Saturday, March 29, 2014

Lapdesk 3.0

As you may remember,  I've been looking for a suitable lapdesk.   Because I removed a lot of my student desks, the students still need a surface on which to write.  The risers work well, but if students are just going to sit and write in the same place every time, I might as well give the
them their desks back.  Also, in the spirit of "Take Your Learning Wherever You Go" I wanted my students to have a mobile workspace. 
Examples from the world.
Sure laptops and tablets are nice (and expensive), but I also wanted paper and pencil capabilities, so I started looking around.  I found these two examples and bought them for myself to try out.  There was some potential in these lapdesks: nice easy surface, comfortable.  But both of them worked best in a seated position which is not my only intent.
The first set of lapdesks
Remember my first go at lapdesks from Daiso?  They were actually transparent plastic document holders.
They were terrific for many reasons: light, portable, a suitable size for writing, a little bit of storage, they could stand up on their end when we put them away, easy to keep clean, and the students LOVED them.  Then why did I stop using them?  First, they were not really strong.  The clasps broke off making storage difficult.  Several doc holders smashed through the course of the year.  Second, they only really lasted a year.  Sure, at $2 this probably was no big deal, but if I had to buy a class set every year, do I really want to dish out 50 beans?  I could probably put them on the supply list, but chose not to.  Third, they were not really environmentally friendly. 25 large hunks of plastic each year adds up.  And weighs on my conscience.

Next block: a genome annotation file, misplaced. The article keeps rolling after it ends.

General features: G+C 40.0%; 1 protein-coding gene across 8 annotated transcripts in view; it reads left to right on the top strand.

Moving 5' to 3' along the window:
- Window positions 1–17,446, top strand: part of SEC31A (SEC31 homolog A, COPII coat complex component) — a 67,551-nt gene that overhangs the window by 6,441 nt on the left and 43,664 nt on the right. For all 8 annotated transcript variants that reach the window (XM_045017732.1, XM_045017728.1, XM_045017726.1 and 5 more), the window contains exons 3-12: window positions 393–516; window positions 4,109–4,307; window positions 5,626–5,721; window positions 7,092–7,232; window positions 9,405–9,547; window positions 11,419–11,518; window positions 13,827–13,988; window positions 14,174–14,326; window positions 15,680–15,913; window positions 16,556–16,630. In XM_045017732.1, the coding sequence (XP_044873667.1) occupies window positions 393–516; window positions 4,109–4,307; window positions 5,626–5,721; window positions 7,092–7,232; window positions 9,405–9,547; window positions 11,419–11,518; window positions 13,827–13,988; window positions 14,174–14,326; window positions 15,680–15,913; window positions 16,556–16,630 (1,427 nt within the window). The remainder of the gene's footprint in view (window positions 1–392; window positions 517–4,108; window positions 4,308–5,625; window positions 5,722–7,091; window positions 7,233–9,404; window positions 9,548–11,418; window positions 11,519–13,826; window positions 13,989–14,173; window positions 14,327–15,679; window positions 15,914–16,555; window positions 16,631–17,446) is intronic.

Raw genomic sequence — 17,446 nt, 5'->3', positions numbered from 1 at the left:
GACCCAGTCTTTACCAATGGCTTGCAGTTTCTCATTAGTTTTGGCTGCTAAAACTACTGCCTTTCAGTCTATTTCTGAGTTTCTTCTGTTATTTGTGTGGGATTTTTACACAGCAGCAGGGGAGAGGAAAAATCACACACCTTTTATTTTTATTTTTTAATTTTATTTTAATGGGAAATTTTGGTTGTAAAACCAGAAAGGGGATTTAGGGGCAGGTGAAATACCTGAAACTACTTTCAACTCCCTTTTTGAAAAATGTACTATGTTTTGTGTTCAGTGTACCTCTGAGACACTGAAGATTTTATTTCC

The second set of lapdesks
Taking what I learned from the first set, I started to think up my own design.  I was inspired by a wine box I'd seen.  Using my grade 8 woodworking skills (I got a C+ back in grade 8), I built these beautiful boxes.  They had storage with a sliding lid.  There was a flat writing surface. I put a clip on the top so papers could be attached.  When the boxes stood on their end, they could be used like a mini-easel.  I drilled two holes in the top so I could attach some twine as a handle so as to increase the portability.  And because the materials were 97% wood, there was no environmental cringe factor.  The cost was less than $2 per unit to make.